Blog PostDecember 9, 2021 - Educational
Wait a Minute – What is the Deal with Minutes?
We have all been there – an important meeting where issues are raised, debated and decisions made. That is the substance of the meeting but you cannot overlook the importance of the minutes of those meetings. That written summary of the meeting will live on as a reference document that many stakeholders will rely on to verify what took place.
For condominium corporations, the most common meetings are board meetings and annual general meetings of unit owners. As time passes the memories of those involved can often differ on important details and it falls upon the minutes to be the official record. Taking minutes falls within the Secretary of the Board’s role but quite often it is delegated to the property manager, or in some cases a professional minute-taker.
If you are the one tasked with taking minutes you may be tempted to record just about everything that is said, like a court reporter. But that is not the intent for minutes, and it may leave room for some to debate the accuracy of who said what at the meeting. Under best practices, we want to value quality over quantity. Minutes should be a concise summary of the facts, the issues raised, the decisions made and who made them.
As you may expect board meetings are more operational in nature than unit owner meetings and will show how board members are fulfilling their duty to govern the organization. Those meetings will include issues such as approval of budgets, monthly and annual financial statements, proposals considered and accepted for sub-contractors and actions taken on unit owner issues. Annual General Meetings and other unit owner meetings will generally be less detailed and focus on corporate issues such as the election of directors, the appointment of auditors, changes to rules and by-laws and matters raised by unit owners for discussion at the meeting.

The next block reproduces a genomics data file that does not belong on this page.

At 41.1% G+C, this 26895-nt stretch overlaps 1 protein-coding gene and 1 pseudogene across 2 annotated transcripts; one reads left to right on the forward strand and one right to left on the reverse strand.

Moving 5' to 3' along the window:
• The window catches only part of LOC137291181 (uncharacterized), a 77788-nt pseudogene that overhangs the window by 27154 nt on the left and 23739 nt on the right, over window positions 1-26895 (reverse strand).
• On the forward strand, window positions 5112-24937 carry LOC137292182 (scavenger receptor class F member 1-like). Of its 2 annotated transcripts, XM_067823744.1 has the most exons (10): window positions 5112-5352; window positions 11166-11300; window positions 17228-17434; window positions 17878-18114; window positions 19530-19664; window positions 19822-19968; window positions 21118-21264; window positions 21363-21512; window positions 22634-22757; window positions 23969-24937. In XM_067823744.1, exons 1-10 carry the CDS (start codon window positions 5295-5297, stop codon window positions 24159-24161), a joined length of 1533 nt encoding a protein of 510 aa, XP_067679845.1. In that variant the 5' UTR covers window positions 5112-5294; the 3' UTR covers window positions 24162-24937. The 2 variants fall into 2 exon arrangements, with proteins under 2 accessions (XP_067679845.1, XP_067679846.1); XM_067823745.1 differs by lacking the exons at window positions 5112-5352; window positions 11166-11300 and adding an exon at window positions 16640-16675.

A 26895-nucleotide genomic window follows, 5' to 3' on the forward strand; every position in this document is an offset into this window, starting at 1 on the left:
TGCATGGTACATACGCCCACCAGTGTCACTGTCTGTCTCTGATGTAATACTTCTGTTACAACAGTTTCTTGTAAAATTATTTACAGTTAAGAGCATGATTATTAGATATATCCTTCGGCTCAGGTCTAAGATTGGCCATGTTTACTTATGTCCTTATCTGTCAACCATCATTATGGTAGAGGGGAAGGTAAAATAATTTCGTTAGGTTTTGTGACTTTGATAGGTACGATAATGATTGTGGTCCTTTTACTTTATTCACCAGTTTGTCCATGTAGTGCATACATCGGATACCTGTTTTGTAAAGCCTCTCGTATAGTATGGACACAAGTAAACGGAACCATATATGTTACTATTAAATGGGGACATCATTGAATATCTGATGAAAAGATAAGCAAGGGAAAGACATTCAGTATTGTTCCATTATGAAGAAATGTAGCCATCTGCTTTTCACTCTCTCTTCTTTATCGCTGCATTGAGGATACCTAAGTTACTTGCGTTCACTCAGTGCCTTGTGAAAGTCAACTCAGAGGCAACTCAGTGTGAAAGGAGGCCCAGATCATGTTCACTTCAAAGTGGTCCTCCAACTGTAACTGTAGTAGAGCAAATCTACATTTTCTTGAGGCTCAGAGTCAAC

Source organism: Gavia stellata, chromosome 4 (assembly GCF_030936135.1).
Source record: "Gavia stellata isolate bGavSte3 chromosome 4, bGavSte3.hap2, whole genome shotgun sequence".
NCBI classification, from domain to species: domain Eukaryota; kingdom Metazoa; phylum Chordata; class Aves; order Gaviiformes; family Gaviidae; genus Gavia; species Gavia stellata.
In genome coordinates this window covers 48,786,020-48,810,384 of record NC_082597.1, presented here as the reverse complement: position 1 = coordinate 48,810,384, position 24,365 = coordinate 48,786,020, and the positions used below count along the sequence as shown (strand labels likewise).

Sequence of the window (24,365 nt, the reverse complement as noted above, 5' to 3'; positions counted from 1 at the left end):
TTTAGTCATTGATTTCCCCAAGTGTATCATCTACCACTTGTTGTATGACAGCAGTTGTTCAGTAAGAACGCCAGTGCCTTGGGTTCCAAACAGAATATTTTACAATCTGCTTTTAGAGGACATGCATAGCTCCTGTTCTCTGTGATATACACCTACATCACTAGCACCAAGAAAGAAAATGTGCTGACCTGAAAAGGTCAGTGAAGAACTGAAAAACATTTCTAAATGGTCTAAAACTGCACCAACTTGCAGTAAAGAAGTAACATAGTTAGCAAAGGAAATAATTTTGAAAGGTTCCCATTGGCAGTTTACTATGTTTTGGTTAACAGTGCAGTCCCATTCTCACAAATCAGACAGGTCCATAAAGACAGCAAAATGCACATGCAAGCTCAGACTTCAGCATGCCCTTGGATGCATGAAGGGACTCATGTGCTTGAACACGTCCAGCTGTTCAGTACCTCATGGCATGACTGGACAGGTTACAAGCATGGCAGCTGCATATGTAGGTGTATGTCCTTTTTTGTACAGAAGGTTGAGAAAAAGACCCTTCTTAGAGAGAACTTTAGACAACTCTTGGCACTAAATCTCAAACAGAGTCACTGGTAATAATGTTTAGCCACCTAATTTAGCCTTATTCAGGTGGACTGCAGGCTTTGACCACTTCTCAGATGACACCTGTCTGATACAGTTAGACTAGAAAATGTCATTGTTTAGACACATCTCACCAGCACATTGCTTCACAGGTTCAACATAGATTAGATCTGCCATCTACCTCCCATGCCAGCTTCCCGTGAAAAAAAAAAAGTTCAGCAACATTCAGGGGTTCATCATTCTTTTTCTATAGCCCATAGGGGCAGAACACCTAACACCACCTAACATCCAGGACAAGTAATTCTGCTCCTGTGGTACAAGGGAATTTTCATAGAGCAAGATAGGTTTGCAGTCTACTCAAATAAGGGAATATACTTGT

One of the more contentious issues regarding minutes is who may view them. Annual General Meeting minutes are distributed to unit owners at the next unit owner meeting and so access to those minutes is generally not an issue.
However, under the Condominium Act, unit owners, purchasers and mortgagees, or agents of these parties, may request copies of any minutes of the corporation including board meeting minutes. The Condominium Authority of Ontario has a Request for Records form which must be completed and submitted to the board of directors. The board is obligated to supply that information within 30 days. Minutes from the past 12 months are considered “core” records and must be supplied at no cost. If the request is for minutes for periods beyond 12 months those would be “non-core” records and an administrative fee would be charged.
Board meeting minutes often include reference to specific units and may also refer to performance matters of employees of the corporation, actual or contemplated litigation or insurance investigations. That information is confidential and can (and should) be redacted from any copies of minutes distributed to anyone other than board members.
Meeting minutes are to be retained in perpetuity. The digital storage of documents is making that obligation easier. If you have been preparing and storing minutes in hardcopy format you may want to consider scanning them into PDF format.
The role of board members can be a challenge with many responsibilities. Reviewing and improving your organization’s processes is one of them – is it time to review your process for taking and storing minutes?
Wayne Haves CPA, CA, MBA
Partner, Clarke Starke & Diegel LLP